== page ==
Saying Sorry Can Help You Grow As A Parent

Parenting is a demanding job. In spite of your best intentions, there will come a day when you do something that may cause your child harm. It could be verbal or nonverbal. The problem is compounded by the fact that the parents have no notion how to correct the situation. You will start to think back to your own upbringing and wonder how your parents might have handled something similar. It’s still a novel concept to many people that parents can and should apologize to their children when they screw up. Apologizing to your children when you make a mistake is not only the right thing to do, but it can have a profound effect on their emotional development, according to recent studies.


According to an article in Psychology Today, the two most significant phrases in any relationship are: “The three most powerful words in any language: I love you. In other words, I catch what you’re saying. Let me start by saying I’m sorry.

You may ask, “What can I do to make this right?””

Lots of people would agree with that statement, but it’s not always easy for parents to apologize to their own children after repeatedly telling them to apologize to one other. The article goes on to suggest that the difficulty of apologizing to children stems from the fact that we, as parents, believe we are morally obligated to always be right.


A sincere apology to our children is something for which we should make every effort. It’s important for children to know that their parents are human, and apologizing to them is a great way to strengthen that connection.

According to Idaho Youth Ranch, an organization dedicated to helping children and families, “when you apologize to your child, you actually strengthen your bond by validating your child’s feelings and teaching them that mistakes are okay as long as you take responsibility and learn from those mistakes.”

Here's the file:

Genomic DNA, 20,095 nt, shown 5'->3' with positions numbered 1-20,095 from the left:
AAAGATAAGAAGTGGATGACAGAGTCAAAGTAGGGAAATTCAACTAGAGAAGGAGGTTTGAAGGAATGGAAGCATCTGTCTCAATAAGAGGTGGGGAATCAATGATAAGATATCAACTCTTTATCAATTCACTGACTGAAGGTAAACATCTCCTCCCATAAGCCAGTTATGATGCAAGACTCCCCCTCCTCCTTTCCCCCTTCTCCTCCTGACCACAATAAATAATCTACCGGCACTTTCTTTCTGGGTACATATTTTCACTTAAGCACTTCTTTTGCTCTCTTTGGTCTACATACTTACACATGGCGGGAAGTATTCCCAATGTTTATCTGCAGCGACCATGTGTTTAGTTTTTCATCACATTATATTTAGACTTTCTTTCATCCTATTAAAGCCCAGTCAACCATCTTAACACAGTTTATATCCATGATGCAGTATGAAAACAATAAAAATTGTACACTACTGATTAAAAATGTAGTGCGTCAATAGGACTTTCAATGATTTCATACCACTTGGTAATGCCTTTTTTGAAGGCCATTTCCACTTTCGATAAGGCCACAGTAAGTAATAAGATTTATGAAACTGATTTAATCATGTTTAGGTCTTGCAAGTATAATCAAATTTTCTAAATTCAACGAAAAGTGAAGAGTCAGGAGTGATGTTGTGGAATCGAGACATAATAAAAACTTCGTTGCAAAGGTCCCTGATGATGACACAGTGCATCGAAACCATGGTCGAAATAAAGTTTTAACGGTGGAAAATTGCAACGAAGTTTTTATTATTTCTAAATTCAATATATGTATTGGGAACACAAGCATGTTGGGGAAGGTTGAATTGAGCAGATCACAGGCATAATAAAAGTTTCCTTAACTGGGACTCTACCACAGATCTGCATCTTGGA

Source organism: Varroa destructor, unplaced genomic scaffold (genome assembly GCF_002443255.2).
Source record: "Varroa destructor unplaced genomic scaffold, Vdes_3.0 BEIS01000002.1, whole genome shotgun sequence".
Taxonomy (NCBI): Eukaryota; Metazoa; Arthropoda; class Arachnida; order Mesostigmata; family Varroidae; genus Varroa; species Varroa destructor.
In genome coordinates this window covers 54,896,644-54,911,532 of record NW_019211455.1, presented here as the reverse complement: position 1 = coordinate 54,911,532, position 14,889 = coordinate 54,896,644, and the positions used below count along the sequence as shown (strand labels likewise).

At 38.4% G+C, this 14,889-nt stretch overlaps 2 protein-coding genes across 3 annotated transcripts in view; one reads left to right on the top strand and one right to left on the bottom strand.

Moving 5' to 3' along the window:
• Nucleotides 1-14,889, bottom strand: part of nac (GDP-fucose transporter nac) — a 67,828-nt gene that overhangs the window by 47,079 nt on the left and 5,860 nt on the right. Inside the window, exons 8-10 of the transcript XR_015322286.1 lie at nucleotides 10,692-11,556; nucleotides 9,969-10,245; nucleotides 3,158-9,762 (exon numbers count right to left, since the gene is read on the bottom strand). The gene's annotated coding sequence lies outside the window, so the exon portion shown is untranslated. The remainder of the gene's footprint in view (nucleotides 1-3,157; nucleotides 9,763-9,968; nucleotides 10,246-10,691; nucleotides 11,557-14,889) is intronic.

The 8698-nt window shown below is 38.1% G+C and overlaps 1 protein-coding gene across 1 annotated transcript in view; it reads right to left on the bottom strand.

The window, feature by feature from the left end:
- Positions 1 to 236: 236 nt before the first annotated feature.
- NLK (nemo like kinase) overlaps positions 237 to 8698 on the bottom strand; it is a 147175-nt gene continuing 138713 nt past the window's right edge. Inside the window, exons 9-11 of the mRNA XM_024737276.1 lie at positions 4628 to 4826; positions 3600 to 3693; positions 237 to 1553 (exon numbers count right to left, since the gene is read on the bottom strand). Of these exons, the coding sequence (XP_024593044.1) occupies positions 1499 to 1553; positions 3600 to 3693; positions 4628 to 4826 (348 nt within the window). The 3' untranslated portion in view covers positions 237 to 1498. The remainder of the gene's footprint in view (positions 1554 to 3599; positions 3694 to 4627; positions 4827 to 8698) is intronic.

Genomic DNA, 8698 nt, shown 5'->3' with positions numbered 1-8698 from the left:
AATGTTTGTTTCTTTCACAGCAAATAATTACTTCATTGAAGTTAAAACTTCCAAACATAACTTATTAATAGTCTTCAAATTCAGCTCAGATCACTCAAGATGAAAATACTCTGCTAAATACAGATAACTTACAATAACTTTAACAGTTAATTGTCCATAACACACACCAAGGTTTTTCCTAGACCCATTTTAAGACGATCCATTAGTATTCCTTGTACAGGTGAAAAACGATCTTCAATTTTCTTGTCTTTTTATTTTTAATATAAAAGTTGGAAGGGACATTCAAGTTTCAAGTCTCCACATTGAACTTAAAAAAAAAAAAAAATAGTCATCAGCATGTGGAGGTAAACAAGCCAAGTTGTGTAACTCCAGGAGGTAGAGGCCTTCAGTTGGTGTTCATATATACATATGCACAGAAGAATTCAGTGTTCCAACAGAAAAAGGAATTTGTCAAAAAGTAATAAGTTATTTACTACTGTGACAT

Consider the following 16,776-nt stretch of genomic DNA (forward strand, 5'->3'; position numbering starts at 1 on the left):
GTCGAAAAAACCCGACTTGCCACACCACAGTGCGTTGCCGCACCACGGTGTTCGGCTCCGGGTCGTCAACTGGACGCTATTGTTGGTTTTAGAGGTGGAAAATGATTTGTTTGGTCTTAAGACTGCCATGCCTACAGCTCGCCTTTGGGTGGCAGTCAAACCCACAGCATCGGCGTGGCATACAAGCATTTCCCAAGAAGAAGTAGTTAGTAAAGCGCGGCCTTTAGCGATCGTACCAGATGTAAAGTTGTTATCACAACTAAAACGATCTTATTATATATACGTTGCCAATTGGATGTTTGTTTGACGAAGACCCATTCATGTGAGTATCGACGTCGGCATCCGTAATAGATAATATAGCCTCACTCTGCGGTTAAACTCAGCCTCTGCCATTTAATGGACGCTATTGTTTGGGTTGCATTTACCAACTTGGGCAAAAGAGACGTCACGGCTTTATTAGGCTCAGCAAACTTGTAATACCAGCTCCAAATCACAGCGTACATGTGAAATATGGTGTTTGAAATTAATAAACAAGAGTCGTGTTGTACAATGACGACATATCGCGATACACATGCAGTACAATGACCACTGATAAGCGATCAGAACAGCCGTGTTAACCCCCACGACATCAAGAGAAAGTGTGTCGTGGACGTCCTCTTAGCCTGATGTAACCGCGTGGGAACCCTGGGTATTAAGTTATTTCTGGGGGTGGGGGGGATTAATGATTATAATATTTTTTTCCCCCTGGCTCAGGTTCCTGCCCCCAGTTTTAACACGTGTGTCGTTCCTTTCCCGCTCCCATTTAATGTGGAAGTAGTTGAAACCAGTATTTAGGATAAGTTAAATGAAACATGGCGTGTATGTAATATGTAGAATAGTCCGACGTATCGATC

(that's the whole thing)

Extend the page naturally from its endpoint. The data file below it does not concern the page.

It’s one thing to realize you should apologize to your kids; it’s another thing entirely to really do it. It’s tough to know how to begin apologizing if you didn’t grow up with parents who did it often. It might be difficult to take responsibility for your actions as a parent even if you were raised by the best possible examples.

If you want to learn how to apologize to your children, it’s best to start practicing as soon as possible in their lives and to do it as often as necessary. That doesn’t mean you have to be a doormat or that you have to apologize for every little thing, but like with any skill, repetition is the key to improvement.

Those interested can find helpful advice in this area at Psychology Today: “You should not feel bad about imposing reasonable constraints. But it is our responsibility to keep our own emotions in check, no matter what our child does, and if we lose control, we should apologize immediately.”


It’s normal for parents to misunderstand their children’s emotions and treat their occasional tantrums as nothing to worry about. Avoid dismissing your child’s emotions and instead try to see things from their perspective. While you may not feel your child requires an apology from you, it’s important to give them a chance to explain why they feel that way.


It’s also crucial to apologize sincerely and not make your youngster feel like they’re at fault for their reaction. I’m sorry you feel that way, but a lot of the apologies I’ve gotten as an adult have started with those words. While saying they’re sorry, they still put the blame on the one they injured instead of taking responsibility for their actions.